Amy A., I have one last comment on the differential effect of cAMP. It’s critical that we incorporate cAMP into our thinking of DISC1. I think we are starting to see that DISC1 and cAMP signaling are inextricably linked with the work of Miles H. and Edinburgh. Miles, any comments here?

Amy Arnsten
I just received a message from Constantinos Paspalas (who is doing EM of monkey prefrontal cortex). He agrees. He sees DISC1 in dendrites and in spines, the latter of which are of pyramidal cells.

Akira Sawa
Regarding the cerebellum, the network of PFC-thalamus-cerebellum is functionally very important, and may be involved in schizophrenia.

Amy Ramsey
Akira, I agree. Aren't smooth eye tracking movements controlled by the cerebellum and disrupted in schizophrenia?

Nick Brandon
One final question for this section: Can anyone online discuss efforts regarding the deep sequencing of DISC1? What’s it starting to look like?

Marquis Vawter
Nick, I think David Porteous is collaborating with CSHL on the question of deep sequencing of DISC1.

Nick Brandon
Amy A., how does the NHP EM compare to the human data published by Kirkpatrick and Akira?

Amy Arnsten
Nick, the human and NHP look very similar. Constantinos has done both. We also have labeling of centrosomes in the monkey PFC tissue.

Michael Cahill
As for DISC1 animal models, most studies have examined adult mice (12 weeks or older) that show several behavioral deficits. Are younger mice (e.g., three weeks) free of behavioral dysfunctions?

Mikhail Pletnikov
Michael, we’re testing developing mice now, and we’re not yet sure what the results could be.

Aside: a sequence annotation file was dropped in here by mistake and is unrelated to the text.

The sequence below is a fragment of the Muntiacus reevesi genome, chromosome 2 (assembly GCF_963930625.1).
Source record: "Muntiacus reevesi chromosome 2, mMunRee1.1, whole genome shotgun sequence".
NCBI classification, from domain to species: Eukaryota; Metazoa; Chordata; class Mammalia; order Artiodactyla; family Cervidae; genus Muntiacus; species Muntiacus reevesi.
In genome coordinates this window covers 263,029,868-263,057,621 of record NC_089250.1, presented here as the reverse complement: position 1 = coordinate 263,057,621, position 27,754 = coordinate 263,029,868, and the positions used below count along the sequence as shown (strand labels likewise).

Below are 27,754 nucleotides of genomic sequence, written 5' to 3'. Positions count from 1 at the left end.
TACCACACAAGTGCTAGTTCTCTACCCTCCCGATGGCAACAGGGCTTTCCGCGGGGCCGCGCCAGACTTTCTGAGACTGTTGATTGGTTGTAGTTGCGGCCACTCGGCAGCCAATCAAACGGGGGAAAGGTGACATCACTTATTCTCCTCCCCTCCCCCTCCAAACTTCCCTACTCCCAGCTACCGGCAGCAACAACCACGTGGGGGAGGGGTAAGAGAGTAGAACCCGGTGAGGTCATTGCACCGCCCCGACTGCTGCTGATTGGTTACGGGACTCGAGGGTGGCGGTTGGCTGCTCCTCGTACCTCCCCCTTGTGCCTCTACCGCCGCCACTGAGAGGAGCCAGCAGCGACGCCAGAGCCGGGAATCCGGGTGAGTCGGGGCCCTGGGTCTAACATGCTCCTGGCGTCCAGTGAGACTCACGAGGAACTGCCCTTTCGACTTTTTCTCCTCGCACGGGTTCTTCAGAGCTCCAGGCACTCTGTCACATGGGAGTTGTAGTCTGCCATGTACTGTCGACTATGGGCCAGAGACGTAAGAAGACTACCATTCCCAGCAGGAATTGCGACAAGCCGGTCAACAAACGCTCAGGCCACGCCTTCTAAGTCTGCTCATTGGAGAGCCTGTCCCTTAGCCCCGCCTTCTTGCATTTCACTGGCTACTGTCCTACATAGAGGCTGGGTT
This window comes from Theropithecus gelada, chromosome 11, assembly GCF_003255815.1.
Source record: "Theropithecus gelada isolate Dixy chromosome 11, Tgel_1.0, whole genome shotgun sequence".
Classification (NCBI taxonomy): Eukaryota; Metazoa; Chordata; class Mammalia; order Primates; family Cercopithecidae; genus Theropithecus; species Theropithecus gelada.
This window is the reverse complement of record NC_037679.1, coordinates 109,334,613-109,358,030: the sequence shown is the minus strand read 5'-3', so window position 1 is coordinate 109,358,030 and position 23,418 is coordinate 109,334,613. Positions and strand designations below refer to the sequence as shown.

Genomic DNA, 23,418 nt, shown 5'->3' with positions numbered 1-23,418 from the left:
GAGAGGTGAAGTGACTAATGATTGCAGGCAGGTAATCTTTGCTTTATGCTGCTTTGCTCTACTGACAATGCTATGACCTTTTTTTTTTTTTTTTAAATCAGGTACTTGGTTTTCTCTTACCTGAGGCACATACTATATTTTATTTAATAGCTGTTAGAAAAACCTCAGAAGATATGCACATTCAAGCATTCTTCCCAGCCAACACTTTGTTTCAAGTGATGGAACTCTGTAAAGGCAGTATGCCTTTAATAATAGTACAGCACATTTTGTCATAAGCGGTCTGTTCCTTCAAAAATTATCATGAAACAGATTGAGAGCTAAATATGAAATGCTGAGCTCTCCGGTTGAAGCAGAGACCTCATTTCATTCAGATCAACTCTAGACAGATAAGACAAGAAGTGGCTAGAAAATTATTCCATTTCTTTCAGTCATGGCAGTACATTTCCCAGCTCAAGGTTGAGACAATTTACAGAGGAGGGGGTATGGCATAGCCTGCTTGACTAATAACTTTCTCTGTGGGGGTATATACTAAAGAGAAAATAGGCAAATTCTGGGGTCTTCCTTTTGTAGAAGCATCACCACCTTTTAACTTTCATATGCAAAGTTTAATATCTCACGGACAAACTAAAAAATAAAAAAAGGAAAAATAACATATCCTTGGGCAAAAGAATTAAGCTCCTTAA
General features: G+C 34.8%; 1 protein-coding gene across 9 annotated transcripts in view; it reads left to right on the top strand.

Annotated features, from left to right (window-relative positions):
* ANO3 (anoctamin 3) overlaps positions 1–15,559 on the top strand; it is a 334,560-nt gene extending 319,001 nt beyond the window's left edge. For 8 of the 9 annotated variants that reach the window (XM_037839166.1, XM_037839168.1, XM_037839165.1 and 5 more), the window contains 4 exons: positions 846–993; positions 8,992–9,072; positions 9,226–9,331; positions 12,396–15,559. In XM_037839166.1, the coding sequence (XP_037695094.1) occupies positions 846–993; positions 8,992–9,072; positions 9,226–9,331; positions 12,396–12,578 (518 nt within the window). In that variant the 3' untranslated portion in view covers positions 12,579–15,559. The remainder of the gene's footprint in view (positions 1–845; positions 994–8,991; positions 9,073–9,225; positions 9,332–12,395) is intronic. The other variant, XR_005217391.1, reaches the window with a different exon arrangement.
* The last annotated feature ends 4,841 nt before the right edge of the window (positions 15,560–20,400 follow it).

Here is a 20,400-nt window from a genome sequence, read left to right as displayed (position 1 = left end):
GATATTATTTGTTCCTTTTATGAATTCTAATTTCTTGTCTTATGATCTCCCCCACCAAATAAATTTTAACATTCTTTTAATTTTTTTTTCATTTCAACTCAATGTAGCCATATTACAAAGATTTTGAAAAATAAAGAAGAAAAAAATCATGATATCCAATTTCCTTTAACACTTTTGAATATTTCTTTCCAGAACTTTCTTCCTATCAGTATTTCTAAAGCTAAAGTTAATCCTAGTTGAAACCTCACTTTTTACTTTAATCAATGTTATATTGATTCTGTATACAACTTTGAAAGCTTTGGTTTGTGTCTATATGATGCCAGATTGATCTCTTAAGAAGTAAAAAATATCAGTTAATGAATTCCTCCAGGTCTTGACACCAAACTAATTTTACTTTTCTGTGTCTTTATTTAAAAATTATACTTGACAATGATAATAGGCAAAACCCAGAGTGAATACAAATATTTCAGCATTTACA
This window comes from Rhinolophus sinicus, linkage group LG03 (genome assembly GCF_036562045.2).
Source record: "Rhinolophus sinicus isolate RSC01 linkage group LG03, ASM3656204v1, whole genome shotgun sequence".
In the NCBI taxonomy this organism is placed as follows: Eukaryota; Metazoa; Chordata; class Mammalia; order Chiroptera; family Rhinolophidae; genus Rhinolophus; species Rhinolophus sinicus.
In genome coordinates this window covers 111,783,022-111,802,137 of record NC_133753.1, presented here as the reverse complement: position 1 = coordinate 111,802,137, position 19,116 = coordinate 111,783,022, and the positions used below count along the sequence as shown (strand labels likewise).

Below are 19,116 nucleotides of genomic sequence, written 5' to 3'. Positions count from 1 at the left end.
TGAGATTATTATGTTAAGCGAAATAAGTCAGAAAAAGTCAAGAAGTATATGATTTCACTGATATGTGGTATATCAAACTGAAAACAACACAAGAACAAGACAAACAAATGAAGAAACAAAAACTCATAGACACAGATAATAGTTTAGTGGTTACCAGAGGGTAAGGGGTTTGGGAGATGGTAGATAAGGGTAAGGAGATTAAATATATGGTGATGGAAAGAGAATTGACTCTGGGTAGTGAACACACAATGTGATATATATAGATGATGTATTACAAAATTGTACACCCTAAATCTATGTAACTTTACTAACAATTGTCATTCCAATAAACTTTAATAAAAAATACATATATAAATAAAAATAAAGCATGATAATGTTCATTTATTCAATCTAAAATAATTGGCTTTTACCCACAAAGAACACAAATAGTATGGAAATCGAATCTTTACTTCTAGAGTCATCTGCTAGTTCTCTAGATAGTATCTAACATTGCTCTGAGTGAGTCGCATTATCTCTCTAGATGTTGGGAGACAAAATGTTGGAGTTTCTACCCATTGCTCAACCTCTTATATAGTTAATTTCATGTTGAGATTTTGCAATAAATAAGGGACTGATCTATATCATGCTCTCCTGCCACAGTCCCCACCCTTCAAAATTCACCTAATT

Tyrone Cannon
Michael, we have not tested younger mice behaviorally. They tend to be difficult to test in standard behavioral assays.

Akira Sawa
Taking the information of isoform, protein interactome, and regional specificity into account, how about moving on to the topic of animal models and clinical phenotypes? The former will be led by me, and the latter by Ty. Ty, thanks! Patricio, you have worked in the area of development of the prefrontal cortex. Let us know your thoughts.

Patricio O’Donnell
Akira, you asked about developmental issues in the prefrontal cortex. We should all keep in mind that pyramidal neurons and more notably interneurons continue maturing through adolescence, so it should not be unexpected to see expression changes or modulation differences in adult vs. adolescent or pre-adolescent mice.

Amy Arnsten
cAMP impairs prefrontal working memory function, so loss of DISC1 may worsen prefrontal functions. We are trying to test this now.

Mikhail Pletnikov
Ty, I meant test batteries for developing rodents.

Tyrone Cannon
Mikhail, yes, I think I understood correctly, and I would be interested in knowing what paradigms can be run on developing mice.

Sarah Brown
Mikhail, can I ask how young you are going? Just out of interest, as I would have thought testing young mice would prove to be rather difficult.

Mikhail Pletnikov
Sarah, again one can start with three- to four-day-old mice.

Sarah Brown
Mikhail, sounds interesting. I look forward to the results.

Amy Ramsey
Me, too.

Michy Kelly
Mikhail, Tyrone, Amy R., I've worked with three-week-old mice in behavioral apparati with no issues: open field, PPI/startle, in particular.

Tatiana Lipina
Michy, what were the results in PPI in three-week-old mice? I think the startle reflex is not ready in three-week-old mice.

Michy Kelly
Tatiana, I was able to measure reliable startle and PPI in C57Bl6 mice and CF-1 mice.

Tatiana Lipina
Michy, good. I tested eight-week-old mice in PPI and found no defect in PPI, but startle was already lower in one of our mutants.

Hakon Heimer
Misha and Ty, would olfactory learning paradigms be useful? That's something you can do at that age.

Mikhail Pletnikov
I think so, Hakon.

Tatiana Lipina
Tyrone, Mikhail, and Amy, you can just observe young mice.

Michy Kelly
Mikhail, Tyrone, and Amy, you can also do in-cage observations of social behavior: huddling, nest building, etc.

Tyrone Cannon